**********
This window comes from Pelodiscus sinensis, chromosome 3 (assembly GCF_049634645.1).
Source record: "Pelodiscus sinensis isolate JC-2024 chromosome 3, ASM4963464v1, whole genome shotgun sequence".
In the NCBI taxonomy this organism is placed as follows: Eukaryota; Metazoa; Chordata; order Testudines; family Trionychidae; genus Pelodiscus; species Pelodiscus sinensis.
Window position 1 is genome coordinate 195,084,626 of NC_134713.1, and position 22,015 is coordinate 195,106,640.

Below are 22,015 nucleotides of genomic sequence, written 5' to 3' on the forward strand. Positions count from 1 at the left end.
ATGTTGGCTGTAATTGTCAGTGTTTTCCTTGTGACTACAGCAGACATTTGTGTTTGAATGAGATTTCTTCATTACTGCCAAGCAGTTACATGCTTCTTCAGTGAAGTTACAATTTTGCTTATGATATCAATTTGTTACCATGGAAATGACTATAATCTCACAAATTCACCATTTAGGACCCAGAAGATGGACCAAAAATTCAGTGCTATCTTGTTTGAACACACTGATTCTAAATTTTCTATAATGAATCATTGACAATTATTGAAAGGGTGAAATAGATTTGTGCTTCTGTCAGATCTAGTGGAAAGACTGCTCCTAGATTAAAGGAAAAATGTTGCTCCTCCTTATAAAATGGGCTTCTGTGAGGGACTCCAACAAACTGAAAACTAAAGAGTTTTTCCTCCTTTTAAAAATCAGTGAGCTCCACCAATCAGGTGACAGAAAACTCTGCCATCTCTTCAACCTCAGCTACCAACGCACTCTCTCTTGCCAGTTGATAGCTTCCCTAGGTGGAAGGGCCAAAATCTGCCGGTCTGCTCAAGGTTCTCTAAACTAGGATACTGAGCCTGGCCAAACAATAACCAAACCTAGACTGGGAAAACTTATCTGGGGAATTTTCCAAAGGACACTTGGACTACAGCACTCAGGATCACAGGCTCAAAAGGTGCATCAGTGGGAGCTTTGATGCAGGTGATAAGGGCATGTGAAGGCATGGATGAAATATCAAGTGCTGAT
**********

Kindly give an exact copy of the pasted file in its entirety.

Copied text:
This window comes from Pelodiscus sinensis, chromosome 3 (assembly GCF_049634645.1).
Source record: "Pelodiscus sinensis isolate JC-2024 chromosome 3, ASM4963464v1, whole genome shotgun sequence".
In the NCBI taxonomy this organism is placed as follows: Eukaryota; Metazoa; Chordata; order Testudines; family Trionychidae; genus Pelodiscus; species Pelodiscus sinensis.
Window position 1 is genome coordinate 195,084,626 of NC_134713.1, and position 22,015 is coordinate 195,106,640.

Below are 22,015 nucleotides of genomic sequence, written 5' to 3' on the forward strand. Positions count from 1 at the left end.
ATGTTGGCTGTAATTGTCAGTGTTTTCCTTGTGACTACAGCAGACATTTGTGTTTGAATGAGATTTCTTCATTACTGCCAAGCAGTTACATGCTTCTTCAGTGAAGTTACAATTTTGCTTATGATATCAATTTGTTACCATGGAAATGACTATAATCTCACAAATTCACCATTTAGGACCCAGAAGATGGACCAAAAATTCAGTGCTATCTTGTTTGAACACACTGATTCTAAATTTTCTATAATGAATCATTGACAATTATTGAAAGGGTGAAATAGATTTGTGCTTCTGTCAGATCTAGTGGAAAGACTGCTCCTAGATTAAAGGAAAAATGTTGCTCCTCCTTATAAAATGGGCTTCTGTGAGGGACTCCAACAAACTGAAAACTAAAGAGTTTTTCCTCCTTTTAAAAATCAGTGAGCTCCACCAATCAGGTGACAGAAAACTCTGCCATCTCTTCAACCTCAGCTACCAACGCACTCTCTCTTGCCAGTTGATAGCTTCCCTAGGTGGAAGGGCCAAAATCTGCCGGTCTGCTCAAGGTTCTCTAAACTAGGATACTGAGCCTGGCCAAACAATAACCAAACCTAGACTGGGAAAACTTATCTGGGGAATTTTCCAAAGGACACTTGGACTACAGCACTCAGGATCACAGGCTCAAAAGGTGCATCAGTGGGAGCTTTGATGCAGGTGATAAGGGCATGTGAAGGCATGGATGAAATATCAAGTGCTGAT